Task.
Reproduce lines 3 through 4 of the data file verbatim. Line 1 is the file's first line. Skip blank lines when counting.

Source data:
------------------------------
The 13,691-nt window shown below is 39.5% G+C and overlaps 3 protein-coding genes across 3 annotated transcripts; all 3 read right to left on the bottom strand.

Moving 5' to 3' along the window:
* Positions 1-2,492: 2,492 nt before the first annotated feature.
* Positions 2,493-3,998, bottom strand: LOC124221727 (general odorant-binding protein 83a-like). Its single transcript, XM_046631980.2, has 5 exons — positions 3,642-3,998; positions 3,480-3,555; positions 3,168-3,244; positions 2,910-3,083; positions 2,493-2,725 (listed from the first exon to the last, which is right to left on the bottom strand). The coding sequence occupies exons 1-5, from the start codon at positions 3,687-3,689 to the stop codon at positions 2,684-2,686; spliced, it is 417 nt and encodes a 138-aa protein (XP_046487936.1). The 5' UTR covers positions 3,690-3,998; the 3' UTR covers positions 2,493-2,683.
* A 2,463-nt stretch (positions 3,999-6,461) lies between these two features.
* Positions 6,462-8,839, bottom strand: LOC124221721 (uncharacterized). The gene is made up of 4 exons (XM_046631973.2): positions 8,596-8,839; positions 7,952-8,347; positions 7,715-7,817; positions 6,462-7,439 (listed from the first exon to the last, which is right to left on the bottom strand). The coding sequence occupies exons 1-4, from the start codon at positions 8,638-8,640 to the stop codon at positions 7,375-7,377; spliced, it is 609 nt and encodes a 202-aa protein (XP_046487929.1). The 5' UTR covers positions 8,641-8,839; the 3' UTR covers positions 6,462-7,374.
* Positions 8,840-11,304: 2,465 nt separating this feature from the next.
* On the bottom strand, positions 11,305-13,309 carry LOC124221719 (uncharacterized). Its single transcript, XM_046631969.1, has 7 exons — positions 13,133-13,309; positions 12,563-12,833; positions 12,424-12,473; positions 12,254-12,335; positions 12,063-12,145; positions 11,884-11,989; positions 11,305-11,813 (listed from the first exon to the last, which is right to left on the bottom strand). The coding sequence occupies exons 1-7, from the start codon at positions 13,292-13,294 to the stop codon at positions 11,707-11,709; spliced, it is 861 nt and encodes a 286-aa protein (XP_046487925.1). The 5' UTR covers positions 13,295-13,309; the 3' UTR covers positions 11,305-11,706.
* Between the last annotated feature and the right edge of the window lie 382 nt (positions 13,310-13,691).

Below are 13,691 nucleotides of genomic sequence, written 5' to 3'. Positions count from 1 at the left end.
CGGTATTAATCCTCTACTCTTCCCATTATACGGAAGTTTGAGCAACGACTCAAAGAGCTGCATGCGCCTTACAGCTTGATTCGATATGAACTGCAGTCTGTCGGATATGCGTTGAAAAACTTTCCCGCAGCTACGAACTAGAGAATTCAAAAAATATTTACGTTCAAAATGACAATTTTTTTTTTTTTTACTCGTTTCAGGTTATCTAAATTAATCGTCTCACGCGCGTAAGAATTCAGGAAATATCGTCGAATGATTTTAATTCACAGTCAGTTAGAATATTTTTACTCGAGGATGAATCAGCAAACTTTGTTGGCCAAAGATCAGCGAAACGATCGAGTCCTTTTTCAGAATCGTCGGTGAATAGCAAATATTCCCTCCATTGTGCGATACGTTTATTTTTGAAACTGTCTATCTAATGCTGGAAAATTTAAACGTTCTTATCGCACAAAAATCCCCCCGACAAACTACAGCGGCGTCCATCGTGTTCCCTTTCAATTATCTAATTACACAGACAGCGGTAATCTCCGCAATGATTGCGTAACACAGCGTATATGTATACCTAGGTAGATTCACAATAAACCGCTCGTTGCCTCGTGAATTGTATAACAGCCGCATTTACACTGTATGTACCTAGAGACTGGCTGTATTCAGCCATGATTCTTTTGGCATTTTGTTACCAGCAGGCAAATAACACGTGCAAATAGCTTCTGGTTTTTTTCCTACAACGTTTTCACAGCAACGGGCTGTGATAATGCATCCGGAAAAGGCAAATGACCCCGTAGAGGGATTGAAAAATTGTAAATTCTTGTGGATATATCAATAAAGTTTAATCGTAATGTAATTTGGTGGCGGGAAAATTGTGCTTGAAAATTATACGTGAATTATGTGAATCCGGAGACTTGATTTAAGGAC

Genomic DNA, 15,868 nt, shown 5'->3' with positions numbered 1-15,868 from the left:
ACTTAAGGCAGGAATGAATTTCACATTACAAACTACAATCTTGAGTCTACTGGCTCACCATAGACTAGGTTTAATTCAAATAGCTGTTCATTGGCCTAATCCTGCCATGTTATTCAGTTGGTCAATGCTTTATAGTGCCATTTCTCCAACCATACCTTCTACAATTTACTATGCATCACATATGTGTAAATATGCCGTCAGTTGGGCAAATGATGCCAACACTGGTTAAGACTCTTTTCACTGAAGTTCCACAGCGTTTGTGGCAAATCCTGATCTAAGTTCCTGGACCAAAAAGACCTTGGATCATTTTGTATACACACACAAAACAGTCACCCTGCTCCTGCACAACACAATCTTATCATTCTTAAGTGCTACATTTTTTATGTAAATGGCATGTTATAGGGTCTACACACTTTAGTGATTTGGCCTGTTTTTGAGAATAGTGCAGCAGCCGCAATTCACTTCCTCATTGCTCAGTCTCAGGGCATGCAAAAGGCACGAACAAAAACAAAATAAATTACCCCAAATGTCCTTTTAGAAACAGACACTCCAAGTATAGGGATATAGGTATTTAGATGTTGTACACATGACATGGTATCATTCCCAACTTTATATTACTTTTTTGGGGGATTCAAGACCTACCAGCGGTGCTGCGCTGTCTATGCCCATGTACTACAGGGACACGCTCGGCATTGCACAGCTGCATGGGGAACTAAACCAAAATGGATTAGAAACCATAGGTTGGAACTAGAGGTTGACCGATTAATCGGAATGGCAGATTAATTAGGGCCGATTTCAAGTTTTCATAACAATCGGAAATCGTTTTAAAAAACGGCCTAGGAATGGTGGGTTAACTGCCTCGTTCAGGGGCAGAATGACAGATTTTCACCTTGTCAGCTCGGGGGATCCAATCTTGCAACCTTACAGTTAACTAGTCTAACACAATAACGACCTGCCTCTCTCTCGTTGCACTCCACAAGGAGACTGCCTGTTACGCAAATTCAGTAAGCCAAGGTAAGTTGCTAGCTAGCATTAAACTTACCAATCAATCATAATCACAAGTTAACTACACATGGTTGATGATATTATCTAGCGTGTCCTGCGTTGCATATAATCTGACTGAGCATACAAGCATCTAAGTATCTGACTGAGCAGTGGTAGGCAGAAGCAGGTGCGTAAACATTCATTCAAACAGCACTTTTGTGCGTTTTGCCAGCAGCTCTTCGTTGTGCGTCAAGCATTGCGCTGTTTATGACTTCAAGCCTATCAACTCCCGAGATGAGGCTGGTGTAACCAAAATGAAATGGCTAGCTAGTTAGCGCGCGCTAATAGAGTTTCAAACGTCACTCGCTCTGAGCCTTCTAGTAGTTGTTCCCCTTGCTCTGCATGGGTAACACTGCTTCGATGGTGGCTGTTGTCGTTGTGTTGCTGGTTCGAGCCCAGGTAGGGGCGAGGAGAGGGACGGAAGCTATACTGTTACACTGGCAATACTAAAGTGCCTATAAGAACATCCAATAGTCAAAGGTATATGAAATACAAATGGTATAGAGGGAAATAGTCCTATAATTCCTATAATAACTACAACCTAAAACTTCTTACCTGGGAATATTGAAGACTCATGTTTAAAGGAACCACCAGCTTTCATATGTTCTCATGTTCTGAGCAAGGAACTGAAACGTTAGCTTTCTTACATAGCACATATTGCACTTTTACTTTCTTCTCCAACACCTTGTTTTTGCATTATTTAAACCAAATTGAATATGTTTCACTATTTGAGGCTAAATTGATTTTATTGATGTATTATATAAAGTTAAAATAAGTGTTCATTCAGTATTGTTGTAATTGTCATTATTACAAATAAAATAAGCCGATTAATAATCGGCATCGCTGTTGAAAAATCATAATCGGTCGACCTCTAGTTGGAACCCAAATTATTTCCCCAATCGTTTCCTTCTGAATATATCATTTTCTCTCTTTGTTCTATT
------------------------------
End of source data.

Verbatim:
* Positions 1-2,492: 2,492 nt before the first annotated feature.
* Positions 2,493-3,998, bottom strand: LOC124221727 (general odorant-binding protein 83a-like). Its single transcript, XM_046631980.2, has 5 exons — positions 3,642-3,998; positions 3,480-3,555; positions 3,168-3,244; positions 2,910-3,083; positions 2,493-2,725 (listed from the first exon to the last, which is right to left on the bottom strand). The coding sequence occupies exons 1-5, from the start codon at positions 3,687-3,689 to the stop codon at positions 2,684-2,686; spliced, it is 417 nt and encodes a 138-aa protein (XP_046487936.1). The 5' UTR covers positions 3,690-3,998; the 3' UTR covers positions 2,493-2,683.